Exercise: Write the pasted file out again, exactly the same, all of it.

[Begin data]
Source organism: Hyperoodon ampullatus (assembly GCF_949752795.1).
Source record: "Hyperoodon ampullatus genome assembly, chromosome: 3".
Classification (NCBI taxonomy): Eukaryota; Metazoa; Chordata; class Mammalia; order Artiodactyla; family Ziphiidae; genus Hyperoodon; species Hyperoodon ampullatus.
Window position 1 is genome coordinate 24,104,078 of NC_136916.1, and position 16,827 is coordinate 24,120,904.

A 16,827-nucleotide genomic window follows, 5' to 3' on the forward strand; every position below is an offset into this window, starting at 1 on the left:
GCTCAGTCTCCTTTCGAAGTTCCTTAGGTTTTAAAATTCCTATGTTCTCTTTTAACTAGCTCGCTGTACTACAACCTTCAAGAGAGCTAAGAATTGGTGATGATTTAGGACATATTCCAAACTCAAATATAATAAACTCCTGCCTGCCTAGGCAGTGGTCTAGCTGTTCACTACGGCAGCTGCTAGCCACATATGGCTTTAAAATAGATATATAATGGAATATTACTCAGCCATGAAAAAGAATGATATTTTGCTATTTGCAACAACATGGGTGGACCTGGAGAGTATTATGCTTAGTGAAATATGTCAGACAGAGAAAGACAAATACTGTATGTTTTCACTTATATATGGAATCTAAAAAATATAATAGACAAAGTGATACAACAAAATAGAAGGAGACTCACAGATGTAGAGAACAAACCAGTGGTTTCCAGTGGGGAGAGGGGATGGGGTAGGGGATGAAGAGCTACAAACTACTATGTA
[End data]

Source organism: Hyperoodon ampullatus (assembly GCF_949752795.1).
Source record: "Hyperoodon ampullatus genome assembly, chromosome: 3".
Classification (NCBI taxonomy): Eukaryota; Metazoa; Chordata; class Mammalia; order Artiodactyla; family Ziphiidae; genus Hyperoodon; species Hyperoodon ampullatus.
Window position 1 is genome coordinate 24,104,078 of NC_136916.1, and position 16,827 is coordinate 24,120,904.

A 16,827-nucleotide genomic window follows, 5' to 3' on the forward strand; every position below is an offset into this window, starting at 1 on the left:
GCTCAGTCTCCTTTCGAAGTTCCTTAGGTTTTAAAATTCCTATGTTCTCTTTTAACTAGCTCGCTGTACTACAACCTTCAAGAGAGCTAAGAATTGGTGATGATTTAGGACATATTCCAAACTCAAATATAATAAACTCCTGCCTGCCTAGGCAGTGGTCTAGCTGTTCACTACGGCAGCTGCTAGCCACATATGGCTTTAAAATAGATATATAATGGAATATTACTCAGCCATGAAAAAGAATGATATTTTGCTATTTGCAACAACATGGGTGGACCTGGAGAGTATTATGCTTAGTGAAATATGTCAGACAGAGAAAGACAAATACTGTATGTTTTCACTTATATATGGAATCTAAAAAATATAATAGACAAAGTGATACAACAAAATAGAAGGAGACTCACAGATGTAGAGAACAAACCAGTGGTTTCCAGTGGGGAGAGGGGATGGGGTAGGGGATGAAGAGCTACAAACTACTATGTA